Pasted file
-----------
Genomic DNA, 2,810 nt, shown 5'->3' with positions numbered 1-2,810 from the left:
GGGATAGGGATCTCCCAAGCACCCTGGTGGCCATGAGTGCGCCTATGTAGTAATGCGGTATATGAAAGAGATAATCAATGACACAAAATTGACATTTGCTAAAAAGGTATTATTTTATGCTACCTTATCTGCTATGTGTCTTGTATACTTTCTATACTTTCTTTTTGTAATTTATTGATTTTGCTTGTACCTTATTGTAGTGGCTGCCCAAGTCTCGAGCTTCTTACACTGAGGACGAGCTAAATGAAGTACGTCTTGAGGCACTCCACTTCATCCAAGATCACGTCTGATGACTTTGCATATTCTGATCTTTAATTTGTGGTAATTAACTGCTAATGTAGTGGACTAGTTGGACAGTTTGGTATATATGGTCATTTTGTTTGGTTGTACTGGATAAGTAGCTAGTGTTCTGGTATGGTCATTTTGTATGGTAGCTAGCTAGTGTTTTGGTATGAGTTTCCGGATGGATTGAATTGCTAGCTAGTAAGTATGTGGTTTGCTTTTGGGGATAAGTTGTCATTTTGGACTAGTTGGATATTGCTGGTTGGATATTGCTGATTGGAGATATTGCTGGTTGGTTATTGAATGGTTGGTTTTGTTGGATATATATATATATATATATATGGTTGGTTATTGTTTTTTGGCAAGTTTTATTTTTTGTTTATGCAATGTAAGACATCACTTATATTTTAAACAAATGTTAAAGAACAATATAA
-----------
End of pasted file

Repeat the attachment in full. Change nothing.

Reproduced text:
Genomic DNA, 2,810 nt, shown 5'->3' with positions numbered 1-2,810 from the left:
GGGATAGGGATCTCCCAAGCACCCTGGTGGCCATGAGTGCGCCTATGTAGTAATGCGGTATATGAAAGAGATAATCAATGACACAAAATTGACATTTGCTAAAAAGGTATTATTTTATGCTACCTTATCTGCTATGTGTCTTGTATACTTTCTATACTTTCTTTTTGTAATTTATTGATTTTGCTTGTACCTTATTGTAGTGGCTGCCCAAGTCTCGAGCTTCTTACACTGAGGACGAGCTAAATGAAGTACGTCTTGAGGCACTCCACTTCATCCAAGATCACGTCTGATGACTTTGCATATTCTGATCTTTAATTTGTGGTAATTAACTGCTAATGTAGTGGACTAGTTGGACAGTTTGGTATATATGGTCATTTTGTTTGGTTGTACTGGATAAGTAGCTAGTGTTCTGGTATGGTCATTTTGTATGGTAGCTAGCTAGTGTTTTGGTATGAGTTTCCGGATGGATTGAATTGCTAGCTAGTAAGTATGTGGTTTGCTTTTGGGGATAAGTTGTCATTTTGGACTAGTTGGATATTGCTGGTTGGATATTGCTGATTGGAGATATTGCTGGTTGGTTATTGAATGGTTGGTTTTGTTGGATATATATATATATATATATATGGTTGGTTATTGTTTTTTGGCAAGTTTTATTTTTTGTTTATGCAATGTAAGACATCACTTATATTTTAAACAAATGTTAAAGAACAATATAA